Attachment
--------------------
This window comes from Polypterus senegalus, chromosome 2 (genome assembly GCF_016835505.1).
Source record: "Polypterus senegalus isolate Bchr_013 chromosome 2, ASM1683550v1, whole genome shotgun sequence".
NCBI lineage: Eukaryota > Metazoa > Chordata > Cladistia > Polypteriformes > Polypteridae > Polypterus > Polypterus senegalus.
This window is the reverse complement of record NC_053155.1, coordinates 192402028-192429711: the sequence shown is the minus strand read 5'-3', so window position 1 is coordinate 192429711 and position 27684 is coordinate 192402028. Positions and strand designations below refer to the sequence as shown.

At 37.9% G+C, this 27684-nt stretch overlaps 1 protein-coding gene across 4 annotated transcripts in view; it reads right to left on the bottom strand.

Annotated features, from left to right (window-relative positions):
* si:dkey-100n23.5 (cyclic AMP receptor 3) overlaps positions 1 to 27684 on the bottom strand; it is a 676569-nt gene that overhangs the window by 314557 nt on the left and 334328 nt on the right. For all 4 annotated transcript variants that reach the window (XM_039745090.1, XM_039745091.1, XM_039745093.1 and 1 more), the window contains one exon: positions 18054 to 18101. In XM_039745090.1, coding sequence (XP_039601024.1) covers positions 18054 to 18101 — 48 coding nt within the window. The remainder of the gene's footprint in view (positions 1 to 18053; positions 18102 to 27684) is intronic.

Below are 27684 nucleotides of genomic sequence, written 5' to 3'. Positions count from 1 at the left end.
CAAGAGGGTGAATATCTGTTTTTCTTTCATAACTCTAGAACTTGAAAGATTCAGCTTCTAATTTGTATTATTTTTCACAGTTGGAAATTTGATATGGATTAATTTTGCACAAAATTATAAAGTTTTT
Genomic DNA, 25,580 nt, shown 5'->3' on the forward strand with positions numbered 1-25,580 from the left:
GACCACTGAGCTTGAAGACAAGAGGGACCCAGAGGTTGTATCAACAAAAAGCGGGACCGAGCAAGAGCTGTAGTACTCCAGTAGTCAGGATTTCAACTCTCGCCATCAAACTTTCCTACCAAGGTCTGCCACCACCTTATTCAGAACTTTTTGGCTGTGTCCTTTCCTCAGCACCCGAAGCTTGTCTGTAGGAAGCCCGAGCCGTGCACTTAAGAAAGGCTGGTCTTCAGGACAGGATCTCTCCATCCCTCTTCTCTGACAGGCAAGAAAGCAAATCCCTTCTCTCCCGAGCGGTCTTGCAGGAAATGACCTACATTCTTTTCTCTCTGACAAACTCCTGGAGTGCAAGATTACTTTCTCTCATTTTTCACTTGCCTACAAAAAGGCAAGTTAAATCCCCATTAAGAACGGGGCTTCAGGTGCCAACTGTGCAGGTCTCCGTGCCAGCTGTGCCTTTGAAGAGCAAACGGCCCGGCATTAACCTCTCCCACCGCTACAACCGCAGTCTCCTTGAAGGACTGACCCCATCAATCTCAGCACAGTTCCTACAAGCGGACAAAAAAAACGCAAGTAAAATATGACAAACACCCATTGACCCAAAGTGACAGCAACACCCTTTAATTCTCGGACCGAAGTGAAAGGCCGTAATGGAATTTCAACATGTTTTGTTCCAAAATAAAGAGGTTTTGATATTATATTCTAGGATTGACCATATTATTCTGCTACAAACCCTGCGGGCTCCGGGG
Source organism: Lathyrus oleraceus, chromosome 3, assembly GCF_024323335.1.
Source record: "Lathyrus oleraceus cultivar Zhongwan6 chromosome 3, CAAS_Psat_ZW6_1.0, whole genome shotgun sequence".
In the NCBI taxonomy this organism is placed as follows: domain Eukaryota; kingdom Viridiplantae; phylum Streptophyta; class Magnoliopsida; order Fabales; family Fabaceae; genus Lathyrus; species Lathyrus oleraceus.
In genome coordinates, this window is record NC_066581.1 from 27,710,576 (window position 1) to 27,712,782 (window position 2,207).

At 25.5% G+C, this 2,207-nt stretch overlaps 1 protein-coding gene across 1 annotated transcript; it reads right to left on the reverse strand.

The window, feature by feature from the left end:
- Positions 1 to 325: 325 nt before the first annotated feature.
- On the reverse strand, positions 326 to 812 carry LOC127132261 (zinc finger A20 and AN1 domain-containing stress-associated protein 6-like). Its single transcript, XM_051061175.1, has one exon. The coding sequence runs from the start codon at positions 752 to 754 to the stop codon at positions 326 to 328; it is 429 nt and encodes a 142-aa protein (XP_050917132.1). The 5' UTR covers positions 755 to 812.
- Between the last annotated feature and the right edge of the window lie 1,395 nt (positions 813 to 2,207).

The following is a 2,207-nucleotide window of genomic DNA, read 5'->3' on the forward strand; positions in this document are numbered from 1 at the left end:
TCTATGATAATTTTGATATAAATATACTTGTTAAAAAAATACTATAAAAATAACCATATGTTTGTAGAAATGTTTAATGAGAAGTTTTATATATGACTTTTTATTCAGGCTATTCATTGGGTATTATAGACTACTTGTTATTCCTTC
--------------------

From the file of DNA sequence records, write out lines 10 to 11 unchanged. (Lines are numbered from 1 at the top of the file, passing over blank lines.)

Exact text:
Genomic DNA, 25,580 nt, shown 5'->3' on the forward strand with positions numbered 1-25,580 from the left:
GACCACTGAGCTTGAAGACAAGAGGGACCCAGAGGTTGTATCAACAAAAAGCGGGACCGAGCAAGAGCTGTAGTACTCCAGTAGTCAGGATTTCAACTCTCGCCATCAAACTTTCCTACCAAGGTCTGCCACCACCTTATTCAGAACTTTTTGGCTGTGTCCTTTCCTCAGCACCCGAAGCTTGTCTGTAGGAAGCCCGAGCCGTGCACTTAAGAAAGGCTGGTCTTCAGGACAGGATCTCTCCATCCCTCTTCTCTGACAGGCAAGAAAGCAAATCCCTTCTCTCCCGAGCGGTCTTGCAGGAAATGACCTACATTCTTTTCTCTCTGACAAACTCCTGGAGTGCAAGATTACTTTCTCTCATTTTTCACTTGCCTACAAAAAGGCAAGTTAAATCCCCATTAAGAACGGGGCTTCAGGTGCCAACTGTGCAGGTCTCCGTGCCAGCTGTGCCTTTGAAGAGCAAACGGCCCGGCATTAACCTCTCCCACCGCTACAACCGCAGTCTCCTTGAAGGACTGACCCCATCAATCTCAGCACAGTTCCTACAAGCGGACAAAAAAAACGCAAGTAAAATATGACAAACACCCATTGACCCAAAGTGACAGCAACACCCTTTAATTCTCGGACCGAAGTGAAAGGCCGTAATGGAATTTCAACATGTTTTGTTCCAAAATAAAGAGGTTTTGATATTATATTCTAGGATTGACCATATTATTCTGCTACAAACCCTGCGGGCTCCGGGG